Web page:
September 2014

Sun Mon Tue Wed Thu Fri Sat
  1 2 3 4 5 6
7 8 9 10 11 12 13
14 15 16 17 18 19 20
21 22 23 24 25 26 27
28 29 30        

« SAP Business Influencers Summit - Technology Strategy Dr. Vishal Sikka (SAP Labs) | Main | Okay Here Goes CRM Forecast 2010 PART II »

December 14, 2009


Microsoft CRM Implementation

Nice post Paul, as usual.. :)

Rick Bellefond

Great post Paul,

Once again you give us some interesting things to think about.




>> the part of that I don’t understand is why not just live along side Social CRM?

Nice post, Paul -

Harnessing Social Media is an essential part of a business' customer strategy & key to keeping customers.

The world has fundamentally changed - influence, it could be argued, is becoming the future of media itself. But, as Seth Godin recently noted in his blog, the reality is "you can't control what people are saying about you. What you can do is organize that speech. You can organize it by highlighting the good stuff and rationally responding to the not-so-good stuff"

So, organising that speech means enabling your company's ecosystem (staff, partners, customers, etc.) to communicate in an authentic and transparent manner. Having a set of CRM-based tools to help them manage communication is essential, as is a corporate strategy that understands and works in the ecosystem.

But, as you note, you need the FRAMEWORK - whatever take you have on CRM will only be partially realised without a matching customer strategy.

-= David

Mike Boysen

My issue relates to continually having to rename these frameworks. Aren't the fundamentals the same? CRM works for me. I got off to a bad start on the topic because of the seeming penetration of social media pros with no CRM background.

There are probably a lot of case studies in the enterprise markets, I'm just waiting on my first customer to engage me for a socially enabled platform to support their new social business model. The geek in me is sure it will be fun. The business side of me wants to hear a darn good plan and set of measures for success.

Can't wait to read your book. I need to get off my butt and get a copy!

A. Prem Kumar

A great great great post Paul! :)

Facebook is only being Facebook - a whippersnapper that got so big (in number of customers not revenues) so fast that it thinks the world is int's pockets. Me being me I just changed the default Everyone to whatever I wanted. But not all are you or me, they are they, and they are mostly paralysed by the options given to them - by their own freedom of choice. And thus Facebook will get away this time too. So whats another litigation to them? They have a lot to learn from all the big brothers - Microsoft is one of their sponsors/investors too, and don't *they* know their share of litigations?

Regarding the analysts space - I did not understand the import of that survey when you ran it, nor was I exposed to all the analysts in the CRM/Enterprise space - but in the ensuing months I have had the good fortune to read most of the analysts' works/thoughts/recommendations and also the good fortune of exchanging notes/thoughts/opinions with them. What I don't like about that list is I don't see that great guy Paul Greenberg in it. May be because the list was written by him - but hey, I want to see my fav up there! :D

Regarding people trying to fight Social CRM - first they ignore you, then they ridicule you, then they fight you - and thats when, you win. Most of our customers were happy enough with it when we said we provided Web 2.0 solutions. But now they are responding to Social CRM like never before - they are aware that this is a whole lot bigger than solutions that were called Web 2.0. Because now we are talking about the external facing solutions, not merely Ajaxifying the intranet sites or adding RSS to their web sites or such lot. Though they are not really sure of what to expect - Social Media solutions (typically Twitter/Facebook widgets &/or apps for broadcasting messages), Social Networking solutions (typically for more than mere broadcasting, but not quite building a community), integrations with online communities (building the community platform, the community of people itself & integrating with existing enterprise systems as a people/process/technology stuff), etc. - are a few of the emerging patterns in what our customers seem to demand when they hear the term "social". They don't really bother about it being "social" media/network/community/CRM/business/whatever. Of course theres difference between when we talk to the IT people and the Sales/Marketing/Service side of the business. And its interesting to note that we are increasingly being exposed to the business as opposed to when we are merely talking about CRM or BPM. And that in itself I think is a very good sign. Most of the IT decision makers with whom we have socialized the topic of Social CRM are intent on having a second discussion with their own team *and* the business present in the discussions! Some even are warming up to the idea of 2 day workshops around Social CRM!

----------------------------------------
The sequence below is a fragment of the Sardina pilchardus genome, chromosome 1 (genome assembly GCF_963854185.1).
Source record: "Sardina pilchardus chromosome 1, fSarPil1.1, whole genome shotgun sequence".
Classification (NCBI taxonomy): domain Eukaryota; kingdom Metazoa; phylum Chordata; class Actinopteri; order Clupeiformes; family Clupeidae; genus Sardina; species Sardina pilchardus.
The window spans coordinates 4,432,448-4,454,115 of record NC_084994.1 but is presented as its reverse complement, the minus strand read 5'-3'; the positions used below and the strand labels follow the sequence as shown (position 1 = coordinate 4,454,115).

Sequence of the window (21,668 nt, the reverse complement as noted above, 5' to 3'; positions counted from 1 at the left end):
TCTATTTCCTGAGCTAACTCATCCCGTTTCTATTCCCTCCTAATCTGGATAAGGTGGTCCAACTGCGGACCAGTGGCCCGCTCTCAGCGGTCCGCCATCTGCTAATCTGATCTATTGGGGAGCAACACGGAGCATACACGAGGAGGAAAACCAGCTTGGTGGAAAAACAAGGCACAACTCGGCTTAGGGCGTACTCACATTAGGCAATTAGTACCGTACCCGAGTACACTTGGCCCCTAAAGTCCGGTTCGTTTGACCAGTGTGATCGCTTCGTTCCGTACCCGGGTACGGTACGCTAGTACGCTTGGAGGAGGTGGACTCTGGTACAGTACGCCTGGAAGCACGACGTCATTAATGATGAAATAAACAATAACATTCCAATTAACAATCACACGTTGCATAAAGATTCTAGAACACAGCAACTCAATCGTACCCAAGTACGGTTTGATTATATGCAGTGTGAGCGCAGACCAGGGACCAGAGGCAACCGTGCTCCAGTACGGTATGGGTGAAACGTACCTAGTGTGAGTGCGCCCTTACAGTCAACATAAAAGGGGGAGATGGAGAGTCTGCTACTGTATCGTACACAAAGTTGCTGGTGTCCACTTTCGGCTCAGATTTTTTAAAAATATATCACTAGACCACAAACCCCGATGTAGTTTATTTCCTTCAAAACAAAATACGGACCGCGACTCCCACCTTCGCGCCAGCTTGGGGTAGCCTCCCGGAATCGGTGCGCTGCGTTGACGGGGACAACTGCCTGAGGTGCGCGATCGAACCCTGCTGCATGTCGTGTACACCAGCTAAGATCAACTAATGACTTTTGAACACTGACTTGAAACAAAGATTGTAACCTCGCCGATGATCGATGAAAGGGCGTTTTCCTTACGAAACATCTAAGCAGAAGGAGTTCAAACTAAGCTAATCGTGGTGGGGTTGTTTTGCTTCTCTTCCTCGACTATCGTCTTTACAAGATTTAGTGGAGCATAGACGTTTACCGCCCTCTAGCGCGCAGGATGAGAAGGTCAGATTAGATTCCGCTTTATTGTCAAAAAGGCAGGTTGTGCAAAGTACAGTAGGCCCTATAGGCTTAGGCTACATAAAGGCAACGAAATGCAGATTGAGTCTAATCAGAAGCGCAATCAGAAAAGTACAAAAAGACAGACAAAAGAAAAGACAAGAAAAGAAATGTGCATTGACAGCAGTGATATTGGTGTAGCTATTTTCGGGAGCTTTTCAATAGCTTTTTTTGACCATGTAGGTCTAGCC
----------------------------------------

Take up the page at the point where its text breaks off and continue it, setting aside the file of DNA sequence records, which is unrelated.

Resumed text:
And they are interested in this not because we are calling it Social CRM, but because its Social "something" and they want whats "in" it not what we "call" it. So am not getting into the semantics of what to call this new phenomenon. Any name is fine by me as long as I am able to provide value to my customers. But I can surely live by not having to educate my customers about all the myriad "social" XYZs out there & the nuances of the differences between them.

Great post Paul, looking forward to your predictions post. :)

The comments to this entry are closed.